I don't normally do this, but I'm going to quote the entire first paragraph of the "Context" section of Gartner's Magic Quadrant for Data Integration Tools.
In 2016, we stated that data integration requirements had become so onerous that applications should no longer be permitted to be silos first and integrated second. The question now is, "Will this data be used in adjacent use cases?" and the answer is always "yes." During the past 18 months, the pace of information capture has continued to grow well beyond the capacity to analyze and use it. During the past three decades, information technology has swung back and forth between abundant capacity for processing, storage, memory and even networks (and being forgiving of poor design) versus data volumes and process demands that overwhelm any planned capacity. The pendulum has begun to swing back to a position where capacity is no longer abundant when compared to data volume and availability. Cloud providers are now encountering the same connectivity and management issues that on-premises providers encountered a decade ago. We have to get smarter.
Pretty much. The integration market has always been about technical adaptation -- matching data types, message types, transport types, platform types, and semantics -- but there's a cross-current of organizational adaptation that permeates the industry right now as well.
Companies with ETL tools and experienced developers who understand the semantics of business data? They're finding themselves in the "big data" era, hiring expensive twenty-somethings who understand the Hadoop ecosystem, but who don't know much about the business content, and who tend to code everything by hand.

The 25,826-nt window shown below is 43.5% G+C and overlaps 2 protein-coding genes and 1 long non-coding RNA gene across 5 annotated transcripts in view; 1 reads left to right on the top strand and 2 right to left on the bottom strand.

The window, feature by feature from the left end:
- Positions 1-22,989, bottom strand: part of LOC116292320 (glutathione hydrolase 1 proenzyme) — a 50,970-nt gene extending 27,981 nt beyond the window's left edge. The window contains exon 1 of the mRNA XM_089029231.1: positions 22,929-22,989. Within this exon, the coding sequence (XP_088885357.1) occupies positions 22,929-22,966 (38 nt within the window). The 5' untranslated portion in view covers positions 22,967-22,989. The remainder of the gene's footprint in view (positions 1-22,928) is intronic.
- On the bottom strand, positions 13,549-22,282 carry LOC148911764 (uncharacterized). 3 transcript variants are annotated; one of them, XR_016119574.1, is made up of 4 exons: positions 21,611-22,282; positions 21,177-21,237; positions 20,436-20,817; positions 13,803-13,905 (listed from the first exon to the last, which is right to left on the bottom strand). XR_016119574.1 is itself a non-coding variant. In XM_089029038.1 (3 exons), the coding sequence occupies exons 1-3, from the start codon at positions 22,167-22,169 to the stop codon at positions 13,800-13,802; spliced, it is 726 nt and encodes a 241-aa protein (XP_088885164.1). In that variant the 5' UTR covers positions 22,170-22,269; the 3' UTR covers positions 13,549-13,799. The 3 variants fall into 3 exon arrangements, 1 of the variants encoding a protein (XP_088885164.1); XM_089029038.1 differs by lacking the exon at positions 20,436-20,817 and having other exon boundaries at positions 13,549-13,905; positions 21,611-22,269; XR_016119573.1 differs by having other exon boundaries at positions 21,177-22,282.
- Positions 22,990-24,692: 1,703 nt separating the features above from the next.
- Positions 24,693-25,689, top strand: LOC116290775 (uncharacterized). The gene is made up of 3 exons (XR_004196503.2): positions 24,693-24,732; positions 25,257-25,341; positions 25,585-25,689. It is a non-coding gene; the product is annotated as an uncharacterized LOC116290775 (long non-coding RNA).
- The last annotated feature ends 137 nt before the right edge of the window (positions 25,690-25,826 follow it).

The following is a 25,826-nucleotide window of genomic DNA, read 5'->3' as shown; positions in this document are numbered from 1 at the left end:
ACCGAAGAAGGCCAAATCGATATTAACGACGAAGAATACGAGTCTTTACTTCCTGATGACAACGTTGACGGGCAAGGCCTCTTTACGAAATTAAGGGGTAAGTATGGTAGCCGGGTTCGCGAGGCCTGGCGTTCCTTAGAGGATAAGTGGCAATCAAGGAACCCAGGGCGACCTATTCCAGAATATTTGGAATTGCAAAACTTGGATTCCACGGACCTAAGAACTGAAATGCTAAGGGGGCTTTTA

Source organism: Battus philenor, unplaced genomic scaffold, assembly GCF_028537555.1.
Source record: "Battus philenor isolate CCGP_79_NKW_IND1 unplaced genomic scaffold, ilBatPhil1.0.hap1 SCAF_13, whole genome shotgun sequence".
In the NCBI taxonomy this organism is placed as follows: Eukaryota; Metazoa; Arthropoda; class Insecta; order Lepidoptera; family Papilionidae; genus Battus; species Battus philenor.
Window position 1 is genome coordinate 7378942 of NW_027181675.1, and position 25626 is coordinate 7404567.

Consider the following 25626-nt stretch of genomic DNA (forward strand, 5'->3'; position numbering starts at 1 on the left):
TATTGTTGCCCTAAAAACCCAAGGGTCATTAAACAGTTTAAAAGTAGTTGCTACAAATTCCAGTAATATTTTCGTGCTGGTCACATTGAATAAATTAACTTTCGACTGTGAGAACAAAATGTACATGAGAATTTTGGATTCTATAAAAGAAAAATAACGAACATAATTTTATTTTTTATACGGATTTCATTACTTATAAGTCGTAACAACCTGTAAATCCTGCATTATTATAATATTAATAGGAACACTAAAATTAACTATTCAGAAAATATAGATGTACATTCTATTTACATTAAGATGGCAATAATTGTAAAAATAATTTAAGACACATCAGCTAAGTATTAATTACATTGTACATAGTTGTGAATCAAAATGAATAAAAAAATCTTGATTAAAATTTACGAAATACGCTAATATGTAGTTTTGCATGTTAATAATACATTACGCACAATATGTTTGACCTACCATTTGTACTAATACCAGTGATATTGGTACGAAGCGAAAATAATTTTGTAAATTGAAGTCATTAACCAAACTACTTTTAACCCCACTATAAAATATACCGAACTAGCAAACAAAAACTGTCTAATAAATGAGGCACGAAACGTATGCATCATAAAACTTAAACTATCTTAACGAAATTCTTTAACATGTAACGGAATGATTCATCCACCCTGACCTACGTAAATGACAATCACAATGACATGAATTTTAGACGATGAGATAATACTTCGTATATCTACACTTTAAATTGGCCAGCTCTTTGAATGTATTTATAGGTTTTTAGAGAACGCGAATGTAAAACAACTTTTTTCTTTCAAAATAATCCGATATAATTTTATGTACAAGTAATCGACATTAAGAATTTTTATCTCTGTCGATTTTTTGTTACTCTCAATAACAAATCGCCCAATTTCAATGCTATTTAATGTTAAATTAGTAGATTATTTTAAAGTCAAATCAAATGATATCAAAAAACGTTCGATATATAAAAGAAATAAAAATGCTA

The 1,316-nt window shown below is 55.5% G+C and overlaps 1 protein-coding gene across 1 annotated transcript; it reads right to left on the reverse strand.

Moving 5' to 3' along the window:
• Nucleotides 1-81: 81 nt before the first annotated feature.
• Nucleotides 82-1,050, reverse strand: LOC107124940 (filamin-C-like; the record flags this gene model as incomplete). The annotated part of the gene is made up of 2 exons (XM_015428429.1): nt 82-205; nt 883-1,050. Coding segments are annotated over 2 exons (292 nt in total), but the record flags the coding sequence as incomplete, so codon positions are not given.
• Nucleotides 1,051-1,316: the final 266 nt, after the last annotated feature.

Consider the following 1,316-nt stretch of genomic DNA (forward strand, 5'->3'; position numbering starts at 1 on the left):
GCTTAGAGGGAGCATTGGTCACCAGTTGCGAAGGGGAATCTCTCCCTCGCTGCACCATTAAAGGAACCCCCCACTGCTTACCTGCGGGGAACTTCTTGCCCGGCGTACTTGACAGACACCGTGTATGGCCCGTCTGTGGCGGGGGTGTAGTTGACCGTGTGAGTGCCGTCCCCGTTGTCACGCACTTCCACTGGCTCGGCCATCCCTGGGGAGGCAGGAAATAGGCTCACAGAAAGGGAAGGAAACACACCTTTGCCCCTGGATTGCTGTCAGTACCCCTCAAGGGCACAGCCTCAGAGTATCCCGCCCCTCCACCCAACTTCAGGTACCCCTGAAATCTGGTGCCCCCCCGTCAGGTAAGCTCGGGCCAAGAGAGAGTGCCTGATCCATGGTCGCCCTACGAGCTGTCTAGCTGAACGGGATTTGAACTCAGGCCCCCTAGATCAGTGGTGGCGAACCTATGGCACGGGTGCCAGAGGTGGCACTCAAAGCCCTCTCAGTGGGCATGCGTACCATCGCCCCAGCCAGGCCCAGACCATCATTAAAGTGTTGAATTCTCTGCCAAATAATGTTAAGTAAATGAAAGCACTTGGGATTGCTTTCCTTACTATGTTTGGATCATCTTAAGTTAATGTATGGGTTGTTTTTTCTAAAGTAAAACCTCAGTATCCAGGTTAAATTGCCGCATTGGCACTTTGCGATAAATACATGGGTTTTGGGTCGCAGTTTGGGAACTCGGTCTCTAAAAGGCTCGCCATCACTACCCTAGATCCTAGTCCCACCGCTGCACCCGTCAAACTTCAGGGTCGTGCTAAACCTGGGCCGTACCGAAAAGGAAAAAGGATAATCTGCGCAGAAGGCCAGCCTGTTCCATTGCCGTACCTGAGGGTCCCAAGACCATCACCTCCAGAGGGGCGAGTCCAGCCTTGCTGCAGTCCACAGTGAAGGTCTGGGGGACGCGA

Companies who are used to bulk/batch integration (the report says that 80%+ of organizations are still primarily bulk/batch-oriented) are trying to understand "data in motion," composite applications, and the automated inclusion of analytics and machine learning into integration processes.
There's no "one way" of doing integration. There hasn't been for years, in fact. That's one of the reasons we built our Omni-Gen platform and iWay tools to handle many different scenarios. You'll find specialization -- iWay Big Data Integrator focuses specifically on reducing the complexity of Hadoop implementations, for instance -- but all of our technologies have been deployed in ways that satisfy multiple integration requirements.
That comes through in this report. We think we've been very good about engaging with the market under these conditions, and we're happy with Gartner's statements about us, such as the positive experience (top 25% for this Magic Quadrant) and sense of partnership our customers have, the fact that we're "making big data normal," and the breadth of our product portfolio.
I know that most people want to check out the vendors first, but I encourage you to get the quadrant, check out the market definition, which covers many integration styles (it's at the beginning), and the Context and Market Overview sections at the end. It tells an interesting story.